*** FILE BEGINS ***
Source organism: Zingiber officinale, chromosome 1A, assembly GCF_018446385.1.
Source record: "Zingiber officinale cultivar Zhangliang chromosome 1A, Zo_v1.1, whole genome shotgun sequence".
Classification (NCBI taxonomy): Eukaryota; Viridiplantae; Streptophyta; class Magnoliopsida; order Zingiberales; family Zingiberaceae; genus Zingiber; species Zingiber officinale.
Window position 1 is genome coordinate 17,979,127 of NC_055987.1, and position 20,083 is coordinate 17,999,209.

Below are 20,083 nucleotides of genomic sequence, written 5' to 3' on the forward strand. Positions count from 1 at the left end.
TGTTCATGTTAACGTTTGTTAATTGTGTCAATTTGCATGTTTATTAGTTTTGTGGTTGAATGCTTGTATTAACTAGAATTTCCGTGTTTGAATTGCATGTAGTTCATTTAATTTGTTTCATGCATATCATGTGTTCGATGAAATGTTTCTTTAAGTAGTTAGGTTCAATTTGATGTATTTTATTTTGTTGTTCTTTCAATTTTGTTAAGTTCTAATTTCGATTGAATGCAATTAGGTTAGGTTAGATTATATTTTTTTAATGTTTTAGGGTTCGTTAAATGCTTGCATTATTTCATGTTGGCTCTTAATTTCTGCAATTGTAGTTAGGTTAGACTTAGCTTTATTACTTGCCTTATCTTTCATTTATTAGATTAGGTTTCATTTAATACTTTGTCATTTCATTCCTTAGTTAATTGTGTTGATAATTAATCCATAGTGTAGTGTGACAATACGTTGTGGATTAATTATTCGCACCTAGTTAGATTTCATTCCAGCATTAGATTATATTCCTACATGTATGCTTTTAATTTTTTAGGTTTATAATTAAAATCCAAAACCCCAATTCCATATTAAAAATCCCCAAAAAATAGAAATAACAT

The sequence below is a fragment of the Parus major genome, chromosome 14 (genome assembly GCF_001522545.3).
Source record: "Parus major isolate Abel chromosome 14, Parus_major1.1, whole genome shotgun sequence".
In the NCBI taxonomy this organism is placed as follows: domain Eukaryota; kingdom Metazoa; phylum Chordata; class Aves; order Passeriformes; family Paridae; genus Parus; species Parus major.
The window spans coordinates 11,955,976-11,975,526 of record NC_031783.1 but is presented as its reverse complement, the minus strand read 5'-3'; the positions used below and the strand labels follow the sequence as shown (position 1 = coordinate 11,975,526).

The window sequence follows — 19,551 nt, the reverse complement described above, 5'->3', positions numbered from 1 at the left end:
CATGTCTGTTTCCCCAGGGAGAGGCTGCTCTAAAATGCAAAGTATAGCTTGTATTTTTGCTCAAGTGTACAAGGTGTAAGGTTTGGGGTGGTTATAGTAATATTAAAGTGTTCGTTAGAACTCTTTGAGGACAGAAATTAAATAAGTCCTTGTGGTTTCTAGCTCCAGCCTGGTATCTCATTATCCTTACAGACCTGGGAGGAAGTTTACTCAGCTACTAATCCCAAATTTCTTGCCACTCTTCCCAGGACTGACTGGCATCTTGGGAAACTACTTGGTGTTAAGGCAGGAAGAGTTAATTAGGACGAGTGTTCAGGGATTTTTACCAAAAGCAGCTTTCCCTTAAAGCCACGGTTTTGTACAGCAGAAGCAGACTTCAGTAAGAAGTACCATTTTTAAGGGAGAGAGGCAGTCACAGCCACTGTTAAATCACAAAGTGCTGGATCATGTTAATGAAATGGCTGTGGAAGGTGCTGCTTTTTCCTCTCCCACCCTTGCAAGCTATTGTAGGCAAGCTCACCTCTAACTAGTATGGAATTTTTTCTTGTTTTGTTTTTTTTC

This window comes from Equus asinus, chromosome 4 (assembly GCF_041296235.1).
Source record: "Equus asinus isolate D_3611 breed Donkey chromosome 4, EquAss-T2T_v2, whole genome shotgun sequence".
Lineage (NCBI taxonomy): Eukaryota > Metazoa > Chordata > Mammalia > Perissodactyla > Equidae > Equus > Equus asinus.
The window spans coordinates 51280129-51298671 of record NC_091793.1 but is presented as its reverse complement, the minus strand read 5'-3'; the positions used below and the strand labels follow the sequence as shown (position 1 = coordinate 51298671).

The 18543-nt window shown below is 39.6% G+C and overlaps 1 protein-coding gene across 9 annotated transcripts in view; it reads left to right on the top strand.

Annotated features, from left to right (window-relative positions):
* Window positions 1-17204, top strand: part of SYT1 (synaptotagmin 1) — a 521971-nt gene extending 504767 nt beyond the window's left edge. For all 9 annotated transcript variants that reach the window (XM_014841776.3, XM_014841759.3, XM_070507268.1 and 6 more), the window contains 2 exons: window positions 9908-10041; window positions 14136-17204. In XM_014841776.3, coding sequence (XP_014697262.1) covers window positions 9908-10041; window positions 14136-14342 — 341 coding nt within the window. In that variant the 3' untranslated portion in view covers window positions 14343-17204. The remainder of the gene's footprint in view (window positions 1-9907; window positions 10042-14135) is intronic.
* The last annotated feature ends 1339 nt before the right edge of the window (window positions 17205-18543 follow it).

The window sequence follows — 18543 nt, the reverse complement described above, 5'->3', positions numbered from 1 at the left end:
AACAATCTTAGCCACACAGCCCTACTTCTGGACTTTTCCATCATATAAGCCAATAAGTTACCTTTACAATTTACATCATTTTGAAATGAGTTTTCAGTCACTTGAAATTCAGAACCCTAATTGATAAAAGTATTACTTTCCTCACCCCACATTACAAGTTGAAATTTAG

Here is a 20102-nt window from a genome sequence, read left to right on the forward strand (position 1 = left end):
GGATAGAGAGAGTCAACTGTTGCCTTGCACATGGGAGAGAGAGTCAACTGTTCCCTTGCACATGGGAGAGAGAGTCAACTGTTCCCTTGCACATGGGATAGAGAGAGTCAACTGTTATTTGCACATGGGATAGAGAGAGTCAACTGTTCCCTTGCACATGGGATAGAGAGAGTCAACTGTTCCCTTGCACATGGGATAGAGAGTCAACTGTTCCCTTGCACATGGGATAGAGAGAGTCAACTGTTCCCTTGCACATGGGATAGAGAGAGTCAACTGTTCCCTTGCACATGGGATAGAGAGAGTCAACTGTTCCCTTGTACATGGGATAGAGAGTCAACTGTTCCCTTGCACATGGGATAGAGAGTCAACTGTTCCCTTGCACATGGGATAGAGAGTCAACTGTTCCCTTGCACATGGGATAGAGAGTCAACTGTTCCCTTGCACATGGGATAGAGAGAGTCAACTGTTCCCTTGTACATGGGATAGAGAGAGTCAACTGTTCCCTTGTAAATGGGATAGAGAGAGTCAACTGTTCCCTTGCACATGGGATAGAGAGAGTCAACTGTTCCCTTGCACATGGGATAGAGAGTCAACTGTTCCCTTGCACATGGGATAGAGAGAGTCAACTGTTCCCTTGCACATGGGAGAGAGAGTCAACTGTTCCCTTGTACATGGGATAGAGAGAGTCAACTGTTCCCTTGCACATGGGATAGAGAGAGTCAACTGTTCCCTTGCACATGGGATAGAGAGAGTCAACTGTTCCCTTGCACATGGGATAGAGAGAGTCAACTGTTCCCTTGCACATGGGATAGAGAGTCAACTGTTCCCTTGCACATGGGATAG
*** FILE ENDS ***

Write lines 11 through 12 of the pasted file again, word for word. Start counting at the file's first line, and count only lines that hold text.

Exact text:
The window sequence follows — 19,551 nt, the reverse complement described above, 5'->3', positions numbered from 1 at the left end:
CATGTCTGTTTCCCCAGGGAGAGGCTGCTCTAAAATGCAAAGTATAGCTTGTATTTTTGCTCAAGTGTACAAGGTGTAAGGTTTGGGGTGGTTATAGTAATATTAAAGTGTTCGTTAGAACTCTTTGAGGACAGAAATTAAATAAGTCCTTGTGGTTTCTAGCTCCAGCCTGGTATCTCATTATCCTTACAGACCTGGGAGGAAGTTTACTCAGCTACTAATCCCAAATTTCTTGCCACTCTTCCCAGGACTGACTGGCATCTTGGGAAACTACTTGGTGTTAAGGCAGGAAGAGTTAATTAGGACGAGTGTTCAGGGATTTTTACCAAAAGCAGCTTTCCCTTAAAGCCACGGTTTTGTACAGCAGAAGCAGACTTCAGTAAGAAGTACCATTTTTAAGGGAGAGAGGCAGTCACAGCCACTGTTAAATCACAAAGTGCTGGATCATGTTAATGAAATGGCTGTGGAAGGTGCTGCTTTTTCCTCTCCCACCCTTGCAAGCTATTGTAGGCAAGCTCACCTCTAACTAGTATGGAATTTTTTCTTGTTTTGTTTTTTTTC